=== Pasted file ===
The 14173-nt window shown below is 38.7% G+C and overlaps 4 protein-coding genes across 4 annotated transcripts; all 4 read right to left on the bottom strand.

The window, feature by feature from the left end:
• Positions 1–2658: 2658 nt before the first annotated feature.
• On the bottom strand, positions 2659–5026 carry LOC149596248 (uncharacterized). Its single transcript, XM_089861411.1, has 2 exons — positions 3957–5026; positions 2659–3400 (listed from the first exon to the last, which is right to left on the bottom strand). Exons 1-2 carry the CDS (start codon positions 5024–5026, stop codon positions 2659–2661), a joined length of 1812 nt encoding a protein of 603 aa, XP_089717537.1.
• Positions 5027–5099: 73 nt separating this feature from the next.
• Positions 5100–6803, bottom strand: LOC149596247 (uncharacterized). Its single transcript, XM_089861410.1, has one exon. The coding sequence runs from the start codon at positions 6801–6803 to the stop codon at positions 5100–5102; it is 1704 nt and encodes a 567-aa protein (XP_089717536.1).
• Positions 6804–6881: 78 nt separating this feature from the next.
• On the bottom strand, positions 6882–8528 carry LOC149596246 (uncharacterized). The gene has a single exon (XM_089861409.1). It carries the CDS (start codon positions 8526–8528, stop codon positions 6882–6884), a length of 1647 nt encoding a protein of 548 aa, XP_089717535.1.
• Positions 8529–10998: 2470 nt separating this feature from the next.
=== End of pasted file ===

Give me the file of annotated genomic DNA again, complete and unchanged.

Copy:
The 14173-nt window shown below is 38.7% G+C and overlaps 4 protein-coding genes across 4 annotated transcripts; all 4 read right to left on the bottom strand.

The window, feature by feature from the left end:
• Positions 1–2658: 2658 nt before the first annotated feature.
• On the bottom strand, positions 2659–5026 carry LOC149596248 (uncharacterized). Its single transcript, XM_089861411.1, has 2 exons — positions 3957–5026; positions 2659–3400 (listed from the first exon to the last, which is right to left on the bottom strand). Exons 1-2 carry the CDS (start codon positions 5024–5026, stop codon positions 2659–2661), a joined length of 1812 nt encoding a protein of 603 aa, XP_089717537.1.
• Positions 5027–5099: 73 nt separating this feature from the next.
• Positions 5100–6803, bottom strand: LOC149596247 (uncharacterized). Its single transcript, XM_089861410.1, has one exon. The coding sequence runs from the start codon at positions 6801–6803 to the stop codon at positions 5100–5102; it is 1704 nt and encodes a 567-aa protein (XP_089717536.1).
• Positions 6804–6881: 78 nt separating this feature from the next.
• On the bottom strand, positions 6882–8528 carry LOC149596246 (uncharacterized). The gene has a single exon (XM_089861409.1). It carries the CDS (start codon positions 8526–8528, stop codon positions 6882–6884), a length of 1647 nt encoding a protein of 548 aa, XP_089717535.1.
• Positions 8529–10998: 2470 nt separating this feature from the next.